• Allie Mazza

In Praise of the Studio Apartment

It may be unnecessary for me to point out that the current movement towards “small houses” and minimalist style has almost everyone Marie Kondo-ing their homes, spaces, and lives. As more and more of us see value in living in less, the Senior Housing industry continues to see families who are looking for ample square footage, multiple bedrooms and baths for their loved ones, and on site storage for holiday, seasonal, and overflow. I get it. When our loved ones take are transitioning to a senior living community, they are also transitioning from years and years of rooms and rooms. They probably worked their whole lives to pay off the mortgage on that home. They may have raising you there. So giving it up is not easy, but it is separate from the challenge of wrapping your head around the stuff.

More often then not, the families I work with are looking for something that will feel less drastic of a change when they are focusing on what size space their loved one should look for. I have seen some families select a two bedroom two bath apartment for their mother just because she was coming from a four bedroom home and they didn’t want her to feel like she didn’t have any space.

Here’s the thing. When a loved one moves to a senior living community, they are actually renting a mansion. The apartment that they (or you) select should be thought of as their bedroom.

One of the primary reasons I advocate for a senior living community (besides providing necessary and quality care of course) is that the socialization and engagement that comes from the type of environment you find in senior living communities fosters relationships, staves off depression and isolation, and even has been linked to lower rates of mortality.

The goal of community life is that your loved one finds or is given a role, a purpose, and a network. A truly excellent community will begin identifying these things during (and sometimes even before) your visit. When you are looking for a community, you should listen to how the team envisions your loved one taking on a role within the community, not how the existing programs and residents will be a good fit. Once this is identified and your loved one moves in, if the leadership and front-line teams are able to deliver on this, you will rarely find your loved one spending time in their apartment.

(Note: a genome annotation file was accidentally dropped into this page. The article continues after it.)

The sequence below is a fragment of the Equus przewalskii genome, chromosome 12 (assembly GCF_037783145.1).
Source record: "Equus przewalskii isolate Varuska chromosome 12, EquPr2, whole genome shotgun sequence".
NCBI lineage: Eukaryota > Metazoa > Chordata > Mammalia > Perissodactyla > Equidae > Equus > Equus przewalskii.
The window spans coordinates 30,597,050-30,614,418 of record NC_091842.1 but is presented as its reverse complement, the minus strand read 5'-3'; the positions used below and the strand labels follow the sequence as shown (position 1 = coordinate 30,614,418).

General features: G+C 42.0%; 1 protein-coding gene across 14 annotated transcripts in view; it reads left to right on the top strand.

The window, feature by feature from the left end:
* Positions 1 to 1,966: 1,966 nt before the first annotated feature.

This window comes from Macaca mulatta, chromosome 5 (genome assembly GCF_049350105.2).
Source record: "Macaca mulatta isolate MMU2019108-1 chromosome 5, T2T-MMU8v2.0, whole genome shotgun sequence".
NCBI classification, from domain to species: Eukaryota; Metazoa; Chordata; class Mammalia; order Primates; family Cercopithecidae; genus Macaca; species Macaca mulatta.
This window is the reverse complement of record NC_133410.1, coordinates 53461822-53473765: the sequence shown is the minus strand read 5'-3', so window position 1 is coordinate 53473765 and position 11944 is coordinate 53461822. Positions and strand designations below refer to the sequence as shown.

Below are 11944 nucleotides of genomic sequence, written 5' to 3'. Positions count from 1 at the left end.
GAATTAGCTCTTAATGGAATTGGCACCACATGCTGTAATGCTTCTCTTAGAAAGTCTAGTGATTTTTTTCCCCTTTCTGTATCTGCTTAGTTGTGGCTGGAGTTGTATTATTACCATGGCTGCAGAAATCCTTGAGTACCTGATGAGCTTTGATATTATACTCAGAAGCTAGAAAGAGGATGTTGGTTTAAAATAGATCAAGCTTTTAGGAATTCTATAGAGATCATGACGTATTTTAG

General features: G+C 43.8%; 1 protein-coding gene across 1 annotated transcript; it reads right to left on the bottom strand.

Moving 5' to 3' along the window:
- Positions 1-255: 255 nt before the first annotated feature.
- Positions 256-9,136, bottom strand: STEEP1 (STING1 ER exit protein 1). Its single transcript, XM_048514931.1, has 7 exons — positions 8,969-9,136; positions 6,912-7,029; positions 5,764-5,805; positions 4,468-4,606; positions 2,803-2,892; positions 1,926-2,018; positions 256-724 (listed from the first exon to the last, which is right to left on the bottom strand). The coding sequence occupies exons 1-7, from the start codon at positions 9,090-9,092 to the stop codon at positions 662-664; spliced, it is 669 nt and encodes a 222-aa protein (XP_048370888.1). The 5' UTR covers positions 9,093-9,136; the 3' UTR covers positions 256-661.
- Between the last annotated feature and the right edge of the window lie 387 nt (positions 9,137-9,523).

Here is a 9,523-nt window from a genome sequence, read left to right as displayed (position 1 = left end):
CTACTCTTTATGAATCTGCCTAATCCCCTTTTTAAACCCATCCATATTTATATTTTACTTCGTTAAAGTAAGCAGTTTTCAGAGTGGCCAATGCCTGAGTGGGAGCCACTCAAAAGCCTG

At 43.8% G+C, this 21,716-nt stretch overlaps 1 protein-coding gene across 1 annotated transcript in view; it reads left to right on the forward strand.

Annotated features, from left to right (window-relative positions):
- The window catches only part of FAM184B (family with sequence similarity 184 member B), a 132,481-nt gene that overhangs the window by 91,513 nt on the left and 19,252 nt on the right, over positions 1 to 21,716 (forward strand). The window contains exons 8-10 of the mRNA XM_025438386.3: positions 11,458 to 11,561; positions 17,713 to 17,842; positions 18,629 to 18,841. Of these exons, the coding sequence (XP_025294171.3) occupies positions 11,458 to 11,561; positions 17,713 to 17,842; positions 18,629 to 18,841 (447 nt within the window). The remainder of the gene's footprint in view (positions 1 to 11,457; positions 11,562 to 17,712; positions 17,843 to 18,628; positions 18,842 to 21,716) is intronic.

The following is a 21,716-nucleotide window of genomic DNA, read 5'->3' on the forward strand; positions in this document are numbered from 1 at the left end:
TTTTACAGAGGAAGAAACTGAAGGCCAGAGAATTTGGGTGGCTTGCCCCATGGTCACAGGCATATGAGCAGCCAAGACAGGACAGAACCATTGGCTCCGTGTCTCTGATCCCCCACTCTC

And thus, you find me at the front of the parade celebrating the studio apartment. Sure, it is not for everyone right away. I have had many families and prospective residents walk into a studio and immediately say “no way”, only to move into a one bedroom apartment and six months later request the next studio that opens. Why? Because not only will you get the best deal on this size apartment, but this size apartment will also encourage your loved one to think of the entire community as their home. You do not need a den when you have eight outside your bedroom door. You don’t need a full kitchen when you have a personal chef and three dining venues within a three minute walk.

This realization takes time, and there are some people that never get there. Many times, families expect that their loved one will transform into a different person once they move to a community, and in many ways they will. They will not, however, become someone they were never going to be. There are people I am sure you know from work, or within your family, who would prefer to read a book alone than take a flower arranging class. There are people who despise cocktail parties and long for private dinners with those closest to them. Sometimes it’s an introvert/ extrovert thing, but sometimes it is also just a preference thing. Either way, the goal isn’t to change the nature of the person, it’s to reopen them to exploring all the facets of the lifestyle they enjoy. Maybe that book-reading, cocktail party hating person actually does need a den to themselves, but in most cases, the library, a quiet sitting room, or a front porch at the community may also suffice.

Not only does a studio apartment encourage residents to be out in the community and engaged, it also completely smashes the illusion that living at a community is like living in an apartment building, because it’s not. Sure, we call them apartments, and they should certainly feel that way; private, personal, and enough, but the lifestyle of a community is much different than that, not just in amenities, but in possibilities.

The defining fight of my career is to get people to re-imagine the chapter of their lives that begins with the thought of a community. I loathe the phrases like “put me in a home” or “send me away” or even “one of those places”. Not only do I think it’s misinformed and based on some tableau vivant from their childhood, visiting a grandparent in a skilled nursing home, but I also think it’s a reactionary and irresponsible response to poor planning. We know nine out of ten of us will need the support of some form of senior living community, yet we imagine that we would rather die or spend our families out of hearth and home by demanding expensive in home care and modifications, than to take responsibility for designing what we want that chapter to look like.

I can go on forever about how wildly misunderstood senior living communities are to those who aren’t working or living in them, but that’s not the point. The point is, when we consider a community for ourselves or a loved one, we need to recognize we are not just considering space, we are considering lifestyle. It will be different. It will be hard (at first). It will be a change. But, it can be the most unexpectedly beautiful gift we give to our loved ones and ourselves if we are able to celebrate it for what it is… a lifestyle, a new chapter, and an opportunity.

As always, if you need additional support, resources, or someone to talk to, reach out.

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